These data provide further evidence that epigenetic variation at the Igf2/H19 ICR is associated with growth and development of the cerebellum. To our knowledge this is the first detailed investigation of DNA methylation across all four CTCF binding sites in the Igf2/H19 ICR in mouse cerebellum. Our results suggest that cerebellar DNA methylation across the 2nd and 3rd CTCF-binding sites, upstream of H19, shows a negative relationship with cerebellum mass, with ~7% of the variance in cerebellum mass being uniquely explained by DNA methylation at these loci. No significant relationship was observed between DNA methylation and overall net brain mass for either amplicon, indicating that the effect of cerebellar DNA methylation at these sites is likely to be cerebellum-specific. The results from this study concur with our previous data, which highlight a negative relationship between DNA methylation in the IGF2/H19 ICR in post-mortem human cerebellum tissue and cerebellum mass measured at autopsy. Although the human association was primarily mediated by altered DNA methylation at the 3rd CTCF binding site, it is hard to directly compare specific locations across species because there is incomplete sequence homology between the mouse and human genome at this region – for example the murine ICR contains four CTCF binding sites whereas the human ICR contains seven.
Epigenetic heterogeneity in the IGF2/H19 ICR is a normally distributed quantitative trait influenced by stochastic, genetic and environmental factors. We observe considerably more inter-individual variation at this locus in human compared to mouse cerebellum, which may result from the fact that the HS mice used in the current study were maintained in a controlled laboratory housing environment and, although outbred, have limited genetic variation compared to humans. Indeed when we investigated cis-acting genetic factors we found no association with DNA methylation, suggesting that the reported DNA methylation differences are most likely to result from stochastic factors, trans-acting genetic factors, or unmeasured environmental factors. Of note, nutrition early in development is associated with decreased cerebellum mass and alterations to the IGF system within the cerebellum. Although the HS mice in this study were given a standard controlled diet, they may have been exposed to subtle differences in their rearing – for example, maternal behavior and suckling prior to weaning – that could also have influenced DNA methylation.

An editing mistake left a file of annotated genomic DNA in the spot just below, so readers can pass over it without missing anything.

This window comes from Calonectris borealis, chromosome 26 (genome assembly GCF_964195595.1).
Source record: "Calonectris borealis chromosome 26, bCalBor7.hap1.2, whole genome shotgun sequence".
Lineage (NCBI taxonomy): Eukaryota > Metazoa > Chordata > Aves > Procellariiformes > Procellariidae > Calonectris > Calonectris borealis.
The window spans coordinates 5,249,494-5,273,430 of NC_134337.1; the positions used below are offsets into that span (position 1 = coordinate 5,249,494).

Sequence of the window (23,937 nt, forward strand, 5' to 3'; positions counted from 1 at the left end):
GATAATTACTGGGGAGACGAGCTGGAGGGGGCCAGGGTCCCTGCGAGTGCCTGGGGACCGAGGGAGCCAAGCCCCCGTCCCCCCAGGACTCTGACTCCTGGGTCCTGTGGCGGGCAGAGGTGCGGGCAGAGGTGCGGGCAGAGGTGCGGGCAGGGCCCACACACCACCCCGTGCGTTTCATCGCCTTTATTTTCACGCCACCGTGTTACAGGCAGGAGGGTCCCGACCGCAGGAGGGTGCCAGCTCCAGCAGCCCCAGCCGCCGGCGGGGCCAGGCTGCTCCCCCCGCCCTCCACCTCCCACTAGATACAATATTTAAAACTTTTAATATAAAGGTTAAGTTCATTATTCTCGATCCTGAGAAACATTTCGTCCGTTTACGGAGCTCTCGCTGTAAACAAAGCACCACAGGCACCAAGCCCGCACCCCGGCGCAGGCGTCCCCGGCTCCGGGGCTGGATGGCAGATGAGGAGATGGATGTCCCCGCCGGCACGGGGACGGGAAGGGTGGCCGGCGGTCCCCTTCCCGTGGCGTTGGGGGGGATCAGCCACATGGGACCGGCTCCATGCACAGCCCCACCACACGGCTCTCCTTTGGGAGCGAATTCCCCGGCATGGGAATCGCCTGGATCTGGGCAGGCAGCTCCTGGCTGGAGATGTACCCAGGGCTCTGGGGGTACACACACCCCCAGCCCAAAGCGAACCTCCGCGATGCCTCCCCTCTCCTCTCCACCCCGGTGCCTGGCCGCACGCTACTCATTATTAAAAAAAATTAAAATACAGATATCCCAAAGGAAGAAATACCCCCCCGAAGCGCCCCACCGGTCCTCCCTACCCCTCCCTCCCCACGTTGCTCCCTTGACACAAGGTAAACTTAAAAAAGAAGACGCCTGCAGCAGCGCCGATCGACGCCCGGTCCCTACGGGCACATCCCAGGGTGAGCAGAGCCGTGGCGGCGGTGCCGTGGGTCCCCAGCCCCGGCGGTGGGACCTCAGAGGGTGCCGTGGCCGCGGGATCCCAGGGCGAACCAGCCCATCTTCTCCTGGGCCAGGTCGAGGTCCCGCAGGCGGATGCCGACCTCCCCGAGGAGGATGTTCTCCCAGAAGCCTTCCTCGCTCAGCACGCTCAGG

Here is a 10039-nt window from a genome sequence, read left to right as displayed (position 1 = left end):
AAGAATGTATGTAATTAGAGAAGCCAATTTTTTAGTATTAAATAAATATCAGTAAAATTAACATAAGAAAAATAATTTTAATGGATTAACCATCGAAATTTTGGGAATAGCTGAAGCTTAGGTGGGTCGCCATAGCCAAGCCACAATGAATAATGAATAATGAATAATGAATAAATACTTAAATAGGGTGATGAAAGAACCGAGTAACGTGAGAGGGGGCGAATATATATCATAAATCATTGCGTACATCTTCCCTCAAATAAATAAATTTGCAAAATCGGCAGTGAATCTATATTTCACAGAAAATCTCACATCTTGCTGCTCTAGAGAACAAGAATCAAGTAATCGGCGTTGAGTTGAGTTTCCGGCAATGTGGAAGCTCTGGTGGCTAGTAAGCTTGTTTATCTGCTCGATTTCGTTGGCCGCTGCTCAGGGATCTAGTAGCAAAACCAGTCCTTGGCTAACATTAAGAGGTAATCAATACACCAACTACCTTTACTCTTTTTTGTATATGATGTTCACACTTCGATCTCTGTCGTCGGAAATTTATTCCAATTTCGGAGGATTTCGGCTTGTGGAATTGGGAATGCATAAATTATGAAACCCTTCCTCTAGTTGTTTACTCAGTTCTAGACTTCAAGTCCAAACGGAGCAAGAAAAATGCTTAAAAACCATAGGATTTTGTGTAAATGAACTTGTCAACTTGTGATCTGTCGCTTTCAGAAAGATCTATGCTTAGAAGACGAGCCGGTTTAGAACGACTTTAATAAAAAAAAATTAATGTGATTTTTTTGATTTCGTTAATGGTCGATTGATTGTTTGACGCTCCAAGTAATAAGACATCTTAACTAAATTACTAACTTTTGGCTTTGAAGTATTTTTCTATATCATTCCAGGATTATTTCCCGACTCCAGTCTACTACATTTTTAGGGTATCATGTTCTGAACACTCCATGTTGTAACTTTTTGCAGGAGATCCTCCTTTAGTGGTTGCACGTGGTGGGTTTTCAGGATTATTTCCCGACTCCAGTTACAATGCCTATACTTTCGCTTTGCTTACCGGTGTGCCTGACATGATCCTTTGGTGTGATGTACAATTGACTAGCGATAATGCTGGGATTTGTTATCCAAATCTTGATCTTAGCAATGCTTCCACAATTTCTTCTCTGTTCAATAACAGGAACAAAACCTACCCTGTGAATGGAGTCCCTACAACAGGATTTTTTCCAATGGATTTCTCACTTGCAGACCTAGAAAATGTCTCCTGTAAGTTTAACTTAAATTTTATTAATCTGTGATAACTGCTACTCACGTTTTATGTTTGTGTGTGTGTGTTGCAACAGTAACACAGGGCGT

The mouse cerebellum continues to grow for three weeks postnatally, at which point its circumference has reached adult size. Corresponding expression data suggests that Igf2 mRNA levels are coordinated with specific growth patterns in the brain. In this study we have looked at DNA methylation in adult mice to serve as a proxy for levels of gene expression during development. Investigations into the factors determining cerebellar growth and development are important as a growing body of work from human and animal studies suggests that the role of the cerebellum may extend beyond the regulation and coordination of motor function, to attention, perception, working memory and spatial orientation. In humans, cerebellar abnormalities are among the most consistently reported structural findings in autism and attention deficit hyperactivity disorder, and progressive loss of cerebellar volume has been reported in childhood-onset schizophrenia and other types of psychosis.